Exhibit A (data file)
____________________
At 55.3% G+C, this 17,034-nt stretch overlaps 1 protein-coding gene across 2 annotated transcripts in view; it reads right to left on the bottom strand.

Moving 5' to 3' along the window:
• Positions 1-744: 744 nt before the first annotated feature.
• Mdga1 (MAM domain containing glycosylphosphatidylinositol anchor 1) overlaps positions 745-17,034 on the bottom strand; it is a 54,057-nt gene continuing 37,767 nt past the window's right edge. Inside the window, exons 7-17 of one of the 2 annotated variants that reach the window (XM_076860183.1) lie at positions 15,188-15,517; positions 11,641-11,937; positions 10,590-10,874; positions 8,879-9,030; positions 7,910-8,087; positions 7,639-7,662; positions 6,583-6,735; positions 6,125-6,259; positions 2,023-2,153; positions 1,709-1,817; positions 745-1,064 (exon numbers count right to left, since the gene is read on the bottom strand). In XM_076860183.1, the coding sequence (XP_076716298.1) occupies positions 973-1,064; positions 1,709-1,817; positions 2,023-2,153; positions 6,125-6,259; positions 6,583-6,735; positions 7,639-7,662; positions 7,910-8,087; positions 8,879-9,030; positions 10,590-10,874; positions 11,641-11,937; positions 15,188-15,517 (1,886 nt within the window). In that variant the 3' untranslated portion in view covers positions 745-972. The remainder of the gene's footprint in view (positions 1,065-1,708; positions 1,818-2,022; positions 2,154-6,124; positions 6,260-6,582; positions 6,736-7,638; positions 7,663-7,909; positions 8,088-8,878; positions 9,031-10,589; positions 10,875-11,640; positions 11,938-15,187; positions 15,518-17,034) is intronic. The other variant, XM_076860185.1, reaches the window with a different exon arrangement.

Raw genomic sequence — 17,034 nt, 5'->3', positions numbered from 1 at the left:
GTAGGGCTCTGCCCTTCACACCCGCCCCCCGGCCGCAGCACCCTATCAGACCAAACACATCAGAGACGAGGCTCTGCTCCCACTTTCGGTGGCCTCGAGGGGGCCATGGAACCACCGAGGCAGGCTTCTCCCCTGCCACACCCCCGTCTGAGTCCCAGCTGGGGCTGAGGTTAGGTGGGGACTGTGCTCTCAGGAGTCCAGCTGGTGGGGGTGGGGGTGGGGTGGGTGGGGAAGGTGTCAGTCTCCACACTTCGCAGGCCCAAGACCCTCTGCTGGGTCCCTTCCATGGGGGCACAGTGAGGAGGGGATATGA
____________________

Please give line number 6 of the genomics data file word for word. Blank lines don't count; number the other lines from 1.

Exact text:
GTAGGGCTCTGCCCTTCACACCCGCCCCCCGGCCGCAGCACCCTATCAGACCAAACACATCAGAGACGAGGCTCTGCTCCCACTTTCGGTGGCCTCGAGGGGGCCATGGAACCACCGAGGCAGGCTTCTCCCCTGCCACACCCCCGTCTGAGTCCCAGCTGGGGCTGAGGTTAGGTGGGGACTGTGCTCTCAGGAGTCCAGCTGGTGGGGGTGGGGGTGGGGTGGGTGGGGAAGGTGTCAGTCTCCACACTTCGCAGGCCCAAGACCCTCTGCTGGGTCCCTTCCATGGGGGCACAGTGAGGAGGGGATATGA